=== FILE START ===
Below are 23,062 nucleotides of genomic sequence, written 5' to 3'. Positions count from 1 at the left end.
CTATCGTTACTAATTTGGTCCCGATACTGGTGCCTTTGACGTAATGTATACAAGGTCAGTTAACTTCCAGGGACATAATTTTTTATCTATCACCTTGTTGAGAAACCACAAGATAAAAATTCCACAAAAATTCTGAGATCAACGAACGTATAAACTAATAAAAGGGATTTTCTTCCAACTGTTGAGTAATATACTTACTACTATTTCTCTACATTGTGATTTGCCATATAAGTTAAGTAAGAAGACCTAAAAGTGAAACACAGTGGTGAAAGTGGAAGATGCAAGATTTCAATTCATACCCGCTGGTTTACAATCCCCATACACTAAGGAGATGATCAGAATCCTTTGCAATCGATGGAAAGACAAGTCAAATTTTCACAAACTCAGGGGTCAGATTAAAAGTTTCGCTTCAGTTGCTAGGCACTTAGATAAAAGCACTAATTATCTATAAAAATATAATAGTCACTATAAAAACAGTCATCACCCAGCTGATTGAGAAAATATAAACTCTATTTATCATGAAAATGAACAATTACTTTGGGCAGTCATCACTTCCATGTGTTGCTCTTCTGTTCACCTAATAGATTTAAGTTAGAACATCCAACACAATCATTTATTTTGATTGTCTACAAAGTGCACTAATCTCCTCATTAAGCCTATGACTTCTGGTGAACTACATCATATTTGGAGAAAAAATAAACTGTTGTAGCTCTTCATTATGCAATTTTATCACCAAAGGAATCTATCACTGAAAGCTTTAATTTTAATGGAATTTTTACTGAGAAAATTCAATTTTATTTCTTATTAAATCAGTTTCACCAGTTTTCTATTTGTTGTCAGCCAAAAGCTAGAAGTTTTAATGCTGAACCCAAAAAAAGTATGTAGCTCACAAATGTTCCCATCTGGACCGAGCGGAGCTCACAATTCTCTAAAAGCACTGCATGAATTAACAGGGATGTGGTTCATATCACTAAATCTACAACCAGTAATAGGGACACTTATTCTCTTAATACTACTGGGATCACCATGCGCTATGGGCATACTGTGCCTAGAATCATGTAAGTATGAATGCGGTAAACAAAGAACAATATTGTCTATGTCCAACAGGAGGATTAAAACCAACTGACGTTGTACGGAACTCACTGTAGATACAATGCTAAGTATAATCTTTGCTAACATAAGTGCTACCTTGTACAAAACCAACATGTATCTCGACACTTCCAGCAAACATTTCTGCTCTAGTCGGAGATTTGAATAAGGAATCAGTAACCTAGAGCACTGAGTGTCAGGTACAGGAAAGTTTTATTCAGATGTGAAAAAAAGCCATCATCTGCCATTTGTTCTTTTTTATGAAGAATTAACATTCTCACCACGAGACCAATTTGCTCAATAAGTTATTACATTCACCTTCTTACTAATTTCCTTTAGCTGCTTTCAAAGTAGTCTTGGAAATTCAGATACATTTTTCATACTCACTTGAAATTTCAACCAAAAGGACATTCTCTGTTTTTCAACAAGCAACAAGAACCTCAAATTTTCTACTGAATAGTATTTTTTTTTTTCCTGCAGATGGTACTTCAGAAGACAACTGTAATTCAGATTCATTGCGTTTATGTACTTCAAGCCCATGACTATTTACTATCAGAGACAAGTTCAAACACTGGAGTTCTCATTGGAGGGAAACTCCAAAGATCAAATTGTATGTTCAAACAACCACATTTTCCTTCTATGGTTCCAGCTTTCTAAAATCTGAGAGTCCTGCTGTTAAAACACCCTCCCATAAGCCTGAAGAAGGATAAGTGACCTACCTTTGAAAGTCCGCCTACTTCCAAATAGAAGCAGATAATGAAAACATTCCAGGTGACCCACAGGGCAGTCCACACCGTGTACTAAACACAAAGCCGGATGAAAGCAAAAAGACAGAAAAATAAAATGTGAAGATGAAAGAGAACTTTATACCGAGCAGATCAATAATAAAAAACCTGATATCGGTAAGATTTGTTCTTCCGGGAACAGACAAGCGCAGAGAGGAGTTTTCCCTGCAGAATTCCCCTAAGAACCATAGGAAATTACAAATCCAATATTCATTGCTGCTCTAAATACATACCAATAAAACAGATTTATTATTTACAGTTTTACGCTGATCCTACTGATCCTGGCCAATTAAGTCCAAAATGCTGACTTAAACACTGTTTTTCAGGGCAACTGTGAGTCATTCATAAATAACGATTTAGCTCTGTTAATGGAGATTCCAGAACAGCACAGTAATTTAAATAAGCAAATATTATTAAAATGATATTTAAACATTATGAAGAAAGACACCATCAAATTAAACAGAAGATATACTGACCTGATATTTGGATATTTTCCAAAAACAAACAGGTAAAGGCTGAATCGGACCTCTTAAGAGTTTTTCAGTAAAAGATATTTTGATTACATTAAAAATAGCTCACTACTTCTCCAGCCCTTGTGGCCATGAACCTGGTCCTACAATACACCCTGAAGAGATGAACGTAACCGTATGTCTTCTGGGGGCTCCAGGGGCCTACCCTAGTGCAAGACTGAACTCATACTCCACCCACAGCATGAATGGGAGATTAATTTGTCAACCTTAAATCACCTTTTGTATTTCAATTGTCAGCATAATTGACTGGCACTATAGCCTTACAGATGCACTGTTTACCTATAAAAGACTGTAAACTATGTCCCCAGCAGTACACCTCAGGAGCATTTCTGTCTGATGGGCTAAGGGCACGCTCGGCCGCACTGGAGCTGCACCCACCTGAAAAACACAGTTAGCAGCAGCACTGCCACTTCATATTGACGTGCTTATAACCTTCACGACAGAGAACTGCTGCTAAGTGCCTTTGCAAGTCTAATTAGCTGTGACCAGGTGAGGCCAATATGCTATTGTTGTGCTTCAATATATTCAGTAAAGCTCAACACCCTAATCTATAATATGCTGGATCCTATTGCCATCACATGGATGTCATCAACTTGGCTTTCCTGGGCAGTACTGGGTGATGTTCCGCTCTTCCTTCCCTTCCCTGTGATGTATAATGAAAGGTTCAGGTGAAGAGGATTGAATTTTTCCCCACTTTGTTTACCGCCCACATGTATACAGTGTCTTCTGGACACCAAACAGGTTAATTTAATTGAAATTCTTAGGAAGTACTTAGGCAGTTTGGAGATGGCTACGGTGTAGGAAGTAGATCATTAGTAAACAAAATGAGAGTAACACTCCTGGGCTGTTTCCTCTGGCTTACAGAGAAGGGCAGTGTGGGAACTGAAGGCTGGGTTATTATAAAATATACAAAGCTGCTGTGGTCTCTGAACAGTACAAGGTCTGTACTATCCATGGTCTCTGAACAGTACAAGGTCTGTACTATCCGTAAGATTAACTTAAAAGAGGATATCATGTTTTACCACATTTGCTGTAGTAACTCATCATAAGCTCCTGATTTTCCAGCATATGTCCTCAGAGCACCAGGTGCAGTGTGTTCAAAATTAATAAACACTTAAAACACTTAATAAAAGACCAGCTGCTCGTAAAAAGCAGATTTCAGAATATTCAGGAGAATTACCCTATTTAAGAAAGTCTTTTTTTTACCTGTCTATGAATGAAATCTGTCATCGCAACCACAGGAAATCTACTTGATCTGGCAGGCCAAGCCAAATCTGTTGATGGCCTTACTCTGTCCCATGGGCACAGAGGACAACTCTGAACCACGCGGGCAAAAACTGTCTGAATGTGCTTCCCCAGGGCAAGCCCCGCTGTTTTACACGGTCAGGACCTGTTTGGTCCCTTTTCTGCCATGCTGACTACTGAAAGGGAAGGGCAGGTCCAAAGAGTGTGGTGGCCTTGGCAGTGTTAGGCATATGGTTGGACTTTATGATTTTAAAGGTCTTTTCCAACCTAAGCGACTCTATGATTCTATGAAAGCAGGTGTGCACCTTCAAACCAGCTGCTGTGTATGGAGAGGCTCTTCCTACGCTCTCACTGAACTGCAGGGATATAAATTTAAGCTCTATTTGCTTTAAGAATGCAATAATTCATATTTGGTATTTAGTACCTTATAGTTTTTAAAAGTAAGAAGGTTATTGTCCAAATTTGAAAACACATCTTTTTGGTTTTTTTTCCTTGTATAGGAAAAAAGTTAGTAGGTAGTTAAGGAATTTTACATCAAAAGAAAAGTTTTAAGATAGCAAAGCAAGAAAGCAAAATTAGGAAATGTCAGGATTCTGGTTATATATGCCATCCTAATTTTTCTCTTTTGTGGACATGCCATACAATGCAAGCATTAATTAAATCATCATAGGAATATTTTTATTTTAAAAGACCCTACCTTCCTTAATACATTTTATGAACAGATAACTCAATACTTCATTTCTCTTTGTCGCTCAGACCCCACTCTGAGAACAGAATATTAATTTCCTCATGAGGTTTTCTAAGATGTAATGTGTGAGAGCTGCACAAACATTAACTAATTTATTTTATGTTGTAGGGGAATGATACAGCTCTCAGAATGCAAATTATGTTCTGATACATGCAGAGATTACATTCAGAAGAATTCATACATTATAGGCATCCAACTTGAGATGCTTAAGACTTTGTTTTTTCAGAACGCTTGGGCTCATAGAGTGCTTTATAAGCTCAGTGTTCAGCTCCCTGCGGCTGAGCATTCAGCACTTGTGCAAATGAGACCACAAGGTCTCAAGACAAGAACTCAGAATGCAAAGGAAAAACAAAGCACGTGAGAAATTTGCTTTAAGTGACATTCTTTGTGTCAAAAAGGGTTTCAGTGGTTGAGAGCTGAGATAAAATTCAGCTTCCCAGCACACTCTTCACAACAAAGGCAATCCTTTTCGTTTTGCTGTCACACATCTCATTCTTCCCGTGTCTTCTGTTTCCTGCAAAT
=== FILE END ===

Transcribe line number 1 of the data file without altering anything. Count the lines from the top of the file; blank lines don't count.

Below are 23,062 nucleotides of genomic sequence, written 5' to 3'. Positions count from 1 at the left end.